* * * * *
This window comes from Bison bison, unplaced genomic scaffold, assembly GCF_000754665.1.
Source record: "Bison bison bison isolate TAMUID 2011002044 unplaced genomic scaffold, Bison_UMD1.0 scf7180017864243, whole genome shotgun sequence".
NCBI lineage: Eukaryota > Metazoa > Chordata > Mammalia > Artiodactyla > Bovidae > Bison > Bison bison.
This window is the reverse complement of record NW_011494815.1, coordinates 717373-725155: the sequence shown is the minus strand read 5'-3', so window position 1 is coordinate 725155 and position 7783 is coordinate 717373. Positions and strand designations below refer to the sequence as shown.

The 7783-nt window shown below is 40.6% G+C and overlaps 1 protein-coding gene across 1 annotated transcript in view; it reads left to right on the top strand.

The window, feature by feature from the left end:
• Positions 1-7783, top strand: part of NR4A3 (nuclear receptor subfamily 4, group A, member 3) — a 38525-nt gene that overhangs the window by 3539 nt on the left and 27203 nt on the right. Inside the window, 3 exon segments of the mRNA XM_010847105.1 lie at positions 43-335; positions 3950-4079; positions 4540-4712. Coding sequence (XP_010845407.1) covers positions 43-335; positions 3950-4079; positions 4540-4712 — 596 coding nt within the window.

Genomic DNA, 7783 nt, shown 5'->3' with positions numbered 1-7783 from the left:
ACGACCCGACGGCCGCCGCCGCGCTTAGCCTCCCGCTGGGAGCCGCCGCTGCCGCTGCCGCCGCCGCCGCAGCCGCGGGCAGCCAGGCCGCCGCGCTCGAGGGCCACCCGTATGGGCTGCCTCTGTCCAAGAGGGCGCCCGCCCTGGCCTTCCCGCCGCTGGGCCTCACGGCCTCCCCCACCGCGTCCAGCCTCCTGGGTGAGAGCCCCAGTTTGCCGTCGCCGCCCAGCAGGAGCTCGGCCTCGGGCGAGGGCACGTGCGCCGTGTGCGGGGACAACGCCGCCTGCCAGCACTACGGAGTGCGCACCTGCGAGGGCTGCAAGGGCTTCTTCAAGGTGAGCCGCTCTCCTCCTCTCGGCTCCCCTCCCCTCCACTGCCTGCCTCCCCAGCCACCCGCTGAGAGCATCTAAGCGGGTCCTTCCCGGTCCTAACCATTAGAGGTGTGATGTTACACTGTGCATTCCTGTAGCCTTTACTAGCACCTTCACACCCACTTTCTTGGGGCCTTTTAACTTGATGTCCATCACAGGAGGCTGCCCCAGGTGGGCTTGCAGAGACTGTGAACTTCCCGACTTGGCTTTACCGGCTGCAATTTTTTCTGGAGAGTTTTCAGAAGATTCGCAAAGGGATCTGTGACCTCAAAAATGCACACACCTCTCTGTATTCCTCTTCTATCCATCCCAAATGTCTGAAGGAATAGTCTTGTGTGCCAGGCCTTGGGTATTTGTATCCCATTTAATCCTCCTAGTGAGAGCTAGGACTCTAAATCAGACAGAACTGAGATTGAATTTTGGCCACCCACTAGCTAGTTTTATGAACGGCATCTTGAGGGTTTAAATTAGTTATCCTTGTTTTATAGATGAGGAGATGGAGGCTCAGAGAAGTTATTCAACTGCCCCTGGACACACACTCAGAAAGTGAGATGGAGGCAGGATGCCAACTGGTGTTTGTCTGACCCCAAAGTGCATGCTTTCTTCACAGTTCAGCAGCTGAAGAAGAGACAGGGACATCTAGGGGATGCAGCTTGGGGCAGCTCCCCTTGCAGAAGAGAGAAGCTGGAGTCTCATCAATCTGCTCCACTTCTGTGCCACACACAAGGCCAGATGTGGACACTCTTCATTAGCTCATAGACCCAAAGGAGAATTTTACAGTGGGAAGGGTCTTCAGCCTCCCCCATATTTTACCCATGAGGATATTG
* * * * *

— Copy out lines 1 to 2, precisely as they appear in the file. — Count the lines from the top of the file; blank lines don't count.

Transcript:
This window comes from Bison bison, unplaced genomic scaffold, assembly GCF_000754665.1.
Source record: "Bison bison bison isolate TAMUID 2011002044 unplaced genomic scaffold, Bison_UMD1.0 scf7180017864243, whole genome shotgun sequence".